Moderntrend LLC v. Highland Bor

Annotate this Case
Download PDF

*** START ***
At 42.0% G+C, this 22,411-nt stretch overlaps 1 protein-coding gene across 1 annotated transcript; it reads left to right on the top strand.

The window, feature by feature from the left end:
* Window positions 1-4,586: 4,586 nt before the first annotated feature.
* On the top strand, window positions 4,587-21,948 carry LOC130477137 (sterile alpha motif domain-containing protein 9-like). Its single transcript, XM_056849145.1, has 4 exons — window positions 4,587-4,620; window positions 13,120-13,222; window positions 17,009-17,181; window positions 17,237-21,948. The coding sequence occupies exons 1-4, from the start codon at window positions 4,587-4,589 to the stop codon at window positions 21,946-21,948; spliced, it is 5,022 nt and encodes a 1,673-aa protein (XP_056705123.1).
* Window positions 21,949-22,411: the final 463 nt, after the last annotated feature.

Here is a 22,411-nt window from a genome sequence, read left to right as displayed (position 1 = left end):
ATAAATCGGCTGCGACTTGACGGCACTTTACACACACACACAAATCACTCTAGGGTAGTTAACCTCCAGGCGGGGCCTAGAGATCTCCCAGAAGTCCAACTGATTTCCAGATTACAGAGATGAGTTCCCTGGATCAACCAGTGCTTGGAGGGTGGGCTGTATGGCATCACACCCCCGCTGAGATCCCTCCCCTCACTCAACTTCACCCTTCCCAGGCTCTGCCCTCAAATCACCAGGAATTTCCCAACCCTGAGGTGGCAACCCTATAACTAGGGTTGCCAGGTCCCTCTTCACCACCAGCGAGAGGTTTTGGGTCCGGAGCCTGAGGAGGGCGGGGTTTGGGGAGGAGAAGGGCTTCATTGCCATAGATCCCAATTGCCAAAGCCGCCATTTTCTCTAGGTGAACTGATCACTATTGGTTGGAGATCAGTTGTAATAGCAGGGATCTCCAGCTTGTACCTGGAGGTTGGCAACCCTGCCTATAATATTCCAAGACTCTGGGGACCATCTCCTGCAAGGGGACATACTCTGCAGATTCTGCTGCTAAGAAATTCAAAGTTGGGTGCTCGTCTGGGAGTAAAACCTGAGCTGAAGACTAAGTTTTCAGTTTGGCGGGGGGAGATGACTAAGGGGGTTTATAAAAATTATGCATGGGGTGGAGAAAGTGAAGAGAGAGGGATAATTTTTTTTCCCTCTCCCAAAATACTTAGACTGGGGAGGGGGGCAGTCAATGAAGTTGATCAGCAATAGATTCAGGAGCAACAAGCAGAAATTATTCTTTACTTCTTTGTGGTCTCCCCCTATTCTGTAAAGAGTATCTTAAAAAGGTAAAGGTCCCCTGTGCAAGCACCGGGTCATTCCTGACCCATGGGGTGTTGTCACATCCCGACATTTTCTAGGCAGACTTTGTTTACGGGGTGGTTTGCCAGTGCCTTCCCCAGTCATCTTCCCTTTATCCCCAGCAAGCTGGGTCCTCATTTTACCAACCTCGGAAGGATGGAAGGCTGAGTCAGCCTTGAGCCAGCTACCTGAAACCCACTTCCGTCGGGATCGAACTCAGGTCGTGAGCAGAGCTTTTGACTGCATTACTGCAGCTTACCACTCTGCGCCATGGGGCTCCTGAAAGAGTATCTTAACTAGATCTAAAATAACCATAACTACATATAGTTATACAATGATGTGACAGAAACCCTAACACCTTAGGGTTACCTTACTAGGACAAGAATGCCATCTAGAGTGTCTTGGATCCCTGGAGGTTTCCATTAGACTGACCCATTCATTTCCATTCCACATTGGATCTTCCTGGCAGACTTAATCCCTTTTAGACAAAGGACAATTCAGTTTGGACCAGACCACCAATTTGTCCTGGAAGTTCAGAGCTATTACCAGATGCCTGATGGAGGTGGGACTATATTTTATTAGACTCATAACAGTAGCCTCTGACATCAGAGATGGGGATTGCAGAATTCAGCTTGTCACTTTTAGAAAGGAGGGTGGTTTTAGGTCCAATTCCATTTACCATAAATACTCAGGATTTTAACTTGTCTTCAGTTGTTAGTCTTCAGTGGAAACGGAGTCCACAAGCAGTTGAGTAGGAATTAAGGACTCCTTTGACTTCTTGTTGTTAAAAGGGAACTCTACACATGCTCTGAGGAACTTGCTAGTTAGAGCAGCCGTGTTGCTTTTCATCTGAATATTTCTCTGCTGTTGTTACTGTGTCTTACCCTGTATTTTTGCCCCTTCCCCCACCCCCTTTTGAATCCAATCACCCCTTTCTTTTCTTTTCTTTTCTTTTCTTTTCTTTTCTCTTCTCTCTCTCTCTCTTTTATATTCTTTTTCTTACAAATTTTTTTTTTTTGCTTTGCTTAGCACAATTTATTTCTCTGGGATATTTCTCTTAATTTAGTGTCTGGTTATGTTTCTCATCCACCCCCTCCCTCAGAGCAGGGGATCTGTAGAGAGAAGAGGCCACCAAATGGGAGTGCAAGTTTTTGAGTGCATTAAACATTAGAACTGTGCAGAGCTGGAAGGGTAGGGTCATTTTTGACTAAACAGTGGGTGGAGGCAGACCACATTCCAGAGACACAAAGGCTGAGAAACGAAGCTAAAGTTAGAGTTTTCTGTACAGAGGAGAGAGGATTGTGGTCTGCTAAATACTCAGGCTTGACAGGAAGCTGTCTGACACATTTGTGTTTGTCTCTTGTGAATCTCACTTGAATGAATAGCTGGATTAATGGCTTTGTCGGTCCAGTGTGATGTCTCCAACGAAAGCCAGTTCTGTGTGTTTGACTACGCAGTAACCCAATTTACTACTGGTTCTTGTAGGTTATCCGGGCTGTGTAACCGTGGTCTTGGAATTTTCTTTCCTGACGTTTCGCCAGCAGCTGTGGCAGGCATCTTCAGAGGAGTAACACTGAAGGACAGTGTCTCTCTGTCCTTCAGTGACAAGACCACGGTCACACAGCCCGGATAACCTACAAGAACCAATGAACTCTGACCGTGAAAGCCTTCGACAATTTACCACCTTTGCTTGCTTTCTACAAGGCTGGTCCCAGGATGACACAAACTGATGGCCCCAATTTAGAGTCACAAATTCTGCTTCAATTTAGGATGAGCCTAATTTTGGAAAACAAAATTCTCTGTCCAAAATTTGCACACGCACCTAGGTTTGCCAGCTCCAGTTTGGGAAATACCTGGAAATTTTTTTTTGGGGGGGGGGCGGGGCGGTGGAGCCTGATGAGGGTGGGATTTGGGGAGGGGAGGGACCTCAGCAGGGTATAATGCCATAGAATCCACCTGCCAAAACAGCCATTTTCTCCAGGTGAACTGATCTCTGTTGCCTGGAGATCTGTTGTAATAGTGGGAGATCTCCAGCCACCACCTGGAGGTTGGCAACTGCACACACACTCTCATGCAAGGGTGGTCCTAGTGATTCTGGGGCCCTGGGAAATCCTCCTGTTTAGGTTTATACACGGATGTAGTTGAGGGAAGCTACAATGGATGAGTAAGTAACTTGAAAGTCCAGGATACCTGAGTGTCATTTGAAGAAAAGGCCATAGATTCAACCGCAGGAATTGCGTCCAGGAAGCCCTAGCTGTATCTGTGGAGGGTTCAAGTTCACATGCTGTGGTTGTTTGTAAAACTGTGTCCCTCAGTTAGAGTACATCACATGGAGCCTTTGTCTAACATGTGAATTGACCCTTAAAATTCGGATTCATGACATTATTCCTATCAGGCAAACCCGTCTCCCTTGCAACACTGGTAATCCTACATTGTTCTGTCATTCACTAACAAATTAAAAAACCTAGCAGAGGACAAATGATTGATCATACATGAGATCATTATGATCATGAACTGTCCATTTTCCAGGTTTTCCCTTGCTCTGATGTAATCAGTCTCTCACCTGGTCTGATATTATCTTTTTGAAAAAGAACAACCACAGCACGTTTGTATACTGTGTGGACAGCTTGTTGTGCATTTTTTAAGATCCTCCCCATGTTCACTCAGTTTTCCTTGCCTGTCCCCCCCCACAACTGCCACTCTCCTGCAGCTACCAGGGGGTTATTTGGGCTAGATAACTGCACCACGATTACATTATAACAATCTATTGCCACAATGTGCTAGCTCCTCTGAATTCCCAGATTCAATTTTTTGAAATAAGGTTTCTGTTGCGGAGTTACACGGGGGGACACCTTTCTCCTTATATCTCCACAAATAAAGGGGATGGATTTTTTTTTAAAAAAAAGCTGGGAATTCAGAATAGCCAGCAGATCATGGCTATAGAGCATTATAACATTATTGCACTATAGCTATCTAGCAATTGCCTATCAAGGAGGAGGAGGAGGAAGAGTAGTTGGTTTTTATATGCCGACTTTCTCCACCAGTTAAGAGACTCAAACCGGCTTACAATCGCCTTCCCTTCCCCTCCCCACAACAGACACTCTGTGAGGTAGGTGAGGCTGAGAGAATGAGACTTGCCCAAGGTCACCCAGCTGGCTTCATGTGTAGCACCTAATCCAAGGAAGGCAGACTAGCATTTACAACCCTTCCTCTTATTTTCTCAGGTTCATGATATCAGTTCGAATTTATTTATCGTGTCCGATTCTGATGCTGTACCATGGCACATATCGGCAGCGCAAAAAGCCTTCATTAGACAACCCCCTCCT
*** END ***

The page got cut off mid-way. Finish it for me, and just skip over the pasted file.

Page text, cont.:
009501-2015 09/15/2015 Pg 1 of 7 Trans ID: TAX201559893 NOT FOR PUBLICATION WITHOUT APPROVAL OF THE TAX COURT COMMITTEE ON OPINIONS TAX COURT OF NEW JERSEY Mala Sundar JUDGE R.J. Hughes Justice Complex P.O. Box 975 25 Market Street Trenton, New Jersey 08625 Telephone (609) 943-4761 TeleFax: (609) 984-0805 September 15, 2015 E-FILED William Sitar, Esq. Sitar Law Offices, L.L.C. 1481 Oak Tree Road Iselin, New Jersey 08830 Martin Allen, Esq. Jorge A. Sanchez, Esq. DiFrancesco Bateman et al. 15 Mountain Boulevard Warren, New Jersey 07059 Re: Moderntrend L.L.C. v. Borough of Highland Park Block 122, Lot 7 Docket No. 009501-2015 Dear Counsel: This matter comes before the court on defendant’s motion to dismiss plaintiff’s 2015 local property tax appeal for failure to respond to the tax assessor’s request for financial information pursuant to N.J.SA. 54:4-34 (L. 1979, c. 91), commonly known as “Chapter 91.” For the reasons explained more fully below, defendant’s motion is denied. FACTS Plaintiff (“Moderntrend”) purchased the above captioned property (“Subject”) by sale deed dated August 12, 2014.1 The deed was recorded on September 5, 2014 in the Middlesex County Clerk’s office. The first page of the deed shows the seller (grantor) as 231 Woodbridge 1 The recorded sale deed also lists Lots 8, 9, 11-13.1, 13.2. * 009501-2015 09/15/2015 Pg 2 of 7 Trans ID: TAX201559893 Avenue Associates, L.L.C. (“231 Woodbridge”) with a street address of 61 Pearl Street, Metuchen, New Jersey. The buyer (grantee) is shown as “Moderntrend, L.L.C.” with a street address of 18 Banner Court, East Brunswick, New Jersey. Two months later, by letter dated November 5, 2014, the assessor for the defendant (“Borough”) sought income and expense information for the Subject for the “tax year ending December 2013” for consideration in setting the Subject’s 2015 assessment.2 The letter correctly identified the Subject (and included only Lot 7), but was addressed to the former property owner 231 Woodbridge, at its street address of 61 Pearl Street. Attached to the letter was a copy of the Chapter 91 statute and a form Annual Statement of Income and Expenses for the period January 1, 2013 to December 31, 2013. In support of the Borough’s instant motion, the assessor certified that on or about November 5, 2014, he sent the November 5, 2014 cover letter with attachments, by certified mail return receipt requested “to the property owner of record at that time, 231 Woodbridge . . . at the address on record of 61 Pearl Street, Metuchen . . .” The attached certified mailing receipt shows that the request was actually mailed November 3, 2014 and its receipt was acknowledged on November 4, 2014 by Joseph L. Bernheimer (the same individual who signed the sale deed for the Subject as representative of the seller). There was no response to the request. On June 18, 2015, Moderntrend filed a complaint in the Tax Court appealing the judgment of the Middlesex County Board of Taxation, which affirmed the Subject’s 2015 assessment of $400,000. The Borough then timely filed the instant motion, which Moderntrend 2 The letter was signed by the assessor (who provided the certification in support of the instant motion that he is assessor of the Borough), but his title was noted as the assessor of the Township of Plainsboro. The court does not regard this as a fatal flaw since the Chapter 91 request correctly identified the Subject, was on the Borough’s letterhead and the last sentence of the letter (as did the heading of the page where the Chapter 91 statute was reproduced) contained the contact information for the assessor’s office at the Borough, not at Plainsboro. 2 009501-2015 09/15/2015 Pg 3 of 7 Trans ID: TAX201559893 opposed. Its representative certified that Moderntrend never received the Chapter 91 request from either the assessor or the predecessor. He also certified that had he received the request, he would have timely provided a response. ANALYSIS N.J.S.A. 54:4-34 requires a property owner to “render a full and true account of” the property owner’s “name and real property and income therefrom,” if the property is “incomeproducing.” Failure or refusal to respond within 45 days of the Chapter 91 request (i) allows the assessor to reasonably determine the property’s “full and fair value” based upon from any information he or she has; and (ii) bars the property owner from appealing that assessment. Ibid. The only issue here is whether Moderntrend’s complaint should be dismissed because 231 Woodbridge failed to respond to the Chapter 91 request even though it was not the property owner when the request was sent, and the Subject had been sold two months prior to the request. Moderntrend asserts that it should not be so sanctioned. In so arguing, it makes careful effort to distinguish its facts from the two cases which have held that a successor owner’s complaints could be dismissed if the Chapter 91 requests sent to the predecessor were not responded to. See ADP of New Jersey, Inc. v. Township of Parsippany-Troy Hills, 14 N.J. Tax 372 (Tax 1994); Yeshivat v. Borough of Paramus, 26 N.J. Tax 335 (Tax 2012). Apart from the fact that the above two cases are factually distinct, see infra, the court finds that this matter is controlled by a different line of reasoning. N.J.S.A. 54:4-29 states that a purchaser of real property may provide a deed or other evidence of title to a tax assessor. If so done, then the assessor must note and record the change in ownership in his or her books and records, and must certify on the deed that the change was effectuated. Ibid. If there is no such certification on the sale deed, then the register of deeds and mortgages or the county clerk with 3 009501-2015 09/15/2015 Pg 4 of 7 Trans ID: TAX201559893 whom the deed is filed must ascertain from the person filing the deed the postal address of the grantee, and must mark that address on the face of the deed. N.J.S.A. 54:4-30. Where the grantee “is a firm, partnership, association or corporation, the address shall include the location of the firm or partnership or the principal office of the association or corporation in this State, or if it be a corporation in a foreign State, then the principal office of the corporation in that State.” Ibid. If such postal address is missing from the deed, the county clerk will not record the same. N.J.S.A. 54:4-32. The official with whom the deed is recorded shall “[w]ithin one week thereafter . . . mail an abstract therefore, together with the address of the grantee, to such assessor . . . who shall properly note the facts therein contained.” N.J.S.A. 54:4-31. These statutes evidence a mandatory language, the end result of which is that the duty to inform the assessor of an ownership change is with the register or county clerk, where the deed does not evidence a certification from the assessor that he or she already received and noted the change of ownership. The statutory provisions that follow make plain that the property owner’s address as stated on the recorded deed will be forwarded by the register or county clerk to the tax assessor within one week for recordation and use, including for purposes of Chapter 91 (N.J.S.A. 54:4-34), which immediately follows the statutory provisions noted above. It is undisputed that Moderntrend recorded the deed on September 5, 2014. The deed plainly stated its address. It was therefore incumbent on the Middlesex County register or the county clerk to forward a deed abstract with Moderntrend’s address to the assessor within a week of September 5, 2014. There is no evidence or assertion from the Borough that it did not receive such an abstract. Even if it is inferred that the county clerk or register failed to notify the assessor based on the assessor’s certification that on November 5, 2014, when he mailed the Chapter 91 request, the “record” owner of the Subject was 231 Woodbridge, Moderntrend should 4 009501-2015 09/15/2015 Pg 5 of 7 Trans ID: TAX201559893 not be penalized for the government’s failure to comply with the mandate in N.J.S.A. 54:4-31. N.J.S.A. 54:4-31 contains a statutory directive to a public official which was not fulfilled. The consequences of that failure should not be visited on the taxpayer. This is particularly true given the drastic remedy sought by the Borough, i.e., depriving the owner of the ability to challenge the merits of the assessment, with the limited relief of a reasonableness hearing under Ocean Pines, Ltd., v. Borough of Point Pleasant, 112 N.J. 1, 11 (1988). While not necessary to decide this motion, the court also agrees with Moderntrend that the rulings in ADP, supra, and Yeshivat, supra, do not apply because those cases are factually distinct.3 In both cases, the Chapter 91 requests were sent to the predecessor before the sale deeds were recorded. In ADP, supra, the Chapter 91 request sent three months before the sale deed was recorded, which deed was received by the assessor after the January 10 deadline for submitting the tax lists. 14 N.J. Tax at 375. Thus, “it was the obligation of the purchaser to make inquiry of the assessment status if it intended to protect its right to contest the 1994 assessment.” Id. at 378. Similarly, in Yeshivat, supra, the Chapter 91 request was sent six days before the property was transferred to a new owner. 26 N.J. Tax at 339. The sale deed was recorded and abstract sent to the assessor approximately 45 days later. Id. at 340. The new owner “acknowledged that it had notice of the Chapter 91 request sent to” to the predecessor owner. Ibid. and n.2. In rejecting the taxpayer’s argument that the assessor must re-send Chapter 91 notices to new owners, the court observed that “by the time” the assessor’s office had received 3 The Borough did not file a legal brief in support of its Chapter 91 motion. Thus, Moderntrend addressed these cases on its own, in opposition to the motion. In its reply to Moderntrend’s opposition, the Borough, in one sentence, baldly stated that the court should enter a judgment dismissing the complaint based on ADP and Yeshivat. The sentence was void of legal reasoning or any analysis why the factual distinctions as asserted by Moderntrend merit no attention. 5 009501-2015 09/15/2015 Pg 6 of 7 Trans ID: TAX201559893 notice of the sale, the time to respond to the Chapter 91 request had expired, even using the date of receipt of the request (which was 12 days after the date of the request). Id. at 348. The court noted that not only would it “have been impossible for the assessor to re-send the request” but requiring an assessor to do so would allow “[n]oncompliant property owners . . . to ‘resurrect’ tax appeal rights by simply transferring ownership of the property.” Ibid. See also Carriage Four Associates v. Township of Teaneck, 13 N.J. Tax 172, 175, 180 (Tax 1993) (receiver who was appointed “well past the due date for the” Chapter 91 response, could not contest the assessment where property owner failed to timely respond). Further, unlike in Yeshivat, Moderntrend had no notice whatsoever of the Chapter 91 request sent to its predecessor. Moreover, the concern in Yeshivat that the assessor must not be burdened with the additional duty of re-sending Chapter 91 requests is not applicable here because the Chapter 91 request was sent two months after the sale deed was recorded, and notice of the sale deed to the assessor was the statutory obligation of a government official, not the buyer. Thus, the holdings in ADP and Yeshivat do not apply to the facts here. Those cases did not discuss N.J.S.A. 54:4-29; 4-30; 4-31, obviously, because the Chapter 91 requests were served well before the sale deeds were recorded. In sum, the court finds that consequences of a failure, if any, to comply with the statutory mandates of the county clerk or register providing notice of a sale to the assessor, should not fall upon Moderntrend. This is particularly so because the Subject was sold two months before the Chapter 91 request was sent. CONCLUSION 6 009501-2015 09/15/2015 Pg 7 of 7 Trans ID: TAX201559893 For the aforementioned reasons, the Borough’s motion is denied. An Order effectuating the court’s decision will be simultaneously entered. Very Truly Yours, Mala Sundar, J.T.C. 7